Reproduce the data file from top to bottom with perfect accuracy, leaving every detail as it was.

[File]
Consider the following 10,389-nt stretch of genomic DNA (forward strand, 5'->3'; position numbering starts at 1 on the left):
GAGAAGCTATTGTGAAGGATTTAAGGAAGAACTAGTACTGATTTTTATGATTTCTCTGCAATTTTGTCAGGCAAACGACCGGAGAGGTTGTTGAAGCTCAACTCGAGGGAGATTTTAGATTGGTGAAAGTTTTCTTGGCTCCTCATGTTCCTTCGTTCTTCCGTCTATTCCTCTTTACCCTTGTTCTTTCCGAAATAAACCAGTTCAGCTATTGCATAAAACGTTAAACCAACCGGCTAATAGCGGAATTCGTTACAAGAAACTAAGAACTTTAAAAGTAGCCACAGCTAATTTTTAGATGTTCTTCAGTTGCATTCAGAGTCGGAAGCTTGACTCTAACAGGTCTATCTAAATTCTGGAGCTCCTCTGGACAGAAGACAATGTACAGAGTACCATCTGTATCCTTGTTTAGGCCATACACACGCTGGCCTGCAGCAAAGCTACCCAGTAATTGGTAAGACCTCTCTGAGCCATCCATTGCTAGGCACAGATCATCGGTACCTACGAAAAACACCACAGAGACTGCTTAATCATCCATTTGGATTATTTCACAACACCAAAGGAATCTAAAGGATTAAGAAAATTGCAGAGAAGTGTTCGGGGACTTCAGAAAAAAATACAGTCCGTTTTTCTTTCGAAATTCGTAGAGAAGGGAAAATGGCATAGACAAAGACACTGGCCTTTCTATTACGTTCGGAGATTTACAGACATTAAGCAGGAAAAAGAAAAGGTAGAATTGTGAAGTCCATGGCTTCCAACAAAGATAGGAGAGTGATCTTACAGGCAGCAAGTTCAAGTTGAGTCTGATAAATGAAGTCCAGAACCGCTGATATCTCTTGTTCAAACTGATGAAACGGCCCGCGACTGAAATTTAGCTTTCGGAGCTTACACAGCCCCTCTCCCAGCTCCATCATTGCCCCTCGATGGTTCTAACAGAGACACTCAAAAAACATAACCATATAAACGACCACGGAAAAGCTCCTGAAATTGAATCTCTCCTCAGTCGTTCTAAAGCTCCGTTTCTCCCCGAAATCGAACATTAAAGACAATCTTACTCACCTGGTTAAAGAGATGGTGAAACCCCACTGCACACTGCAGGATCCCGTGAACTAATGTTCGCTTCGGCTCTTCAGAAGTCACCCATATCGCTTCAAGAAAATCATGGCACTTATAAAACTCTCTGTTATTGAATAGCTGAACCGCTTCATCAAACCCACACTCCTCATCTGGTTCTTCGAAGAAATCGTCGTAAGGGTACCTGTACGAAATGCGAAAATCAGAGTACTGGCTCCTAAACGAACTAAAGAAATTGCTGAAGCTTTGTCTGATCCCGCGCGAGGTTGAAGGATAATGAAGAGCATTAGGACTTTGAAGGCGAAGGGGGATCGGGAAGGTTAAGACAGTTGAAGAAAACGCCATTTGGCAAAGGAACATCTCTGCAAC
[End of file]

Consider the following 10,389-nt stretch of genomic DNA (forward strand, 5'->3'; position numbering starts at 1 on the left):
GAGAAGCTATTGTGAAGGATTTAAGGAAGAACTAGTACTGATTTTTATGATTTCTCTGCAATTTTGTCAGGCAAACGACCGGAGAGGTTGTTGAAGCTCAACTCGAGGGAGATTTTAGATTGGTGAAAGTTTTCTTGGCTCCTCATGTTCCTTCGTTCTTCCGTCTATTCCTCTTTACCCTTGTTCTTTCCGAAATAAACCAGTTCAGCTATTGCATAAAACGTTAAACCAACCGGCTAATAGCGGAATTCGTTACAAGAAACTAAGAACTTTAAAAGTAGCCACAGCTAATTTTTAGATGTTCTTCAGTTGCATTCAGAGTCGGAAGCTTGACTCTAACAGGTCTATCTAAATTCTGGAGCTCCTCTGGACAGAAGACAATGTACAGAGTACCATCTGTATCCTTGTTTAGGCCATACACACGCTGGCCTGCAGCAAAGCTACCCAGTAATTGGTAAGACCTCTCTGAGCCATCCATTGCTAGGCACAGATCATCGGTACCTACGAAAAACACCACAGAGACTGCTTAATCATCCATTTGGATTATTTCACAACACCAAAGGAATCTAAAGGATTAAGAAAATTGCAGAGAAGTGTTCGGGGACTTCAGAAAAAAATACAGTCCGTTTTTCTTTCGAAATTCGTAGAGAAGGGAAAATGGCATAGACAAAGACACTGGCCTTTCTATTACGTTCGGAGATTTACAGACATTAAGCAGGAAAAAGAAAAGGTAGAATTGTGAAGTCCATGGCTTCCAACAAAGATAGGAGAGTGATCTTACAGGCAGCAAGTTCAAGTTGAGTCTGATAAATGAAGTCCAGAACCGCTGATATCTCTTGTTCAAACTGATGAAACGGCCCGCGACTGAAATTTAGCTTTCGGAGCTTACACAGCCCCTCTCCCAGCTCCATCATTGCCCCTCGATGGTTCTAACAGAGACACTCAAAAAACATAACCATATAAACGACCACGGAAAAGCTCCTGAAATTGAATCTCTCCTCAGTCGTTCTAAAGCTCCGTTTCTCCCCGAAATCGAACATTAAAGACAATCTTACTCACCTGGTTAAAGAGATGGTGAAACCCCACTGCACACTGCAGGATCCCGTGAACTAATGTTCGCTTCGGCTCTTCAGAAGTCACCCATATCGCTTCAAGAAAATCATGGCACTTATAAAACTCTCTGTTATTGAATAGCTGAACCGCTTCATCAAACCCACACTCCTCATCTGGTTCTTCGAAGAAATCGTCGTAAGGGTACCTGTACGAAATGCGAAAATCAGAGTACTGGCTCCTAAACGAACTAAAGAAATTGCTGAAGCTTTGTCTGATCCCGCGCGAGGTTGAAGGATAATGAAGAGCATTAGGACTTTGAAGGCGAAGGGGGATCGGGAAGGTTAAGACAGTTGAAGAAAACGCCATTTGGCAAAGGAACATCTCTGCAAC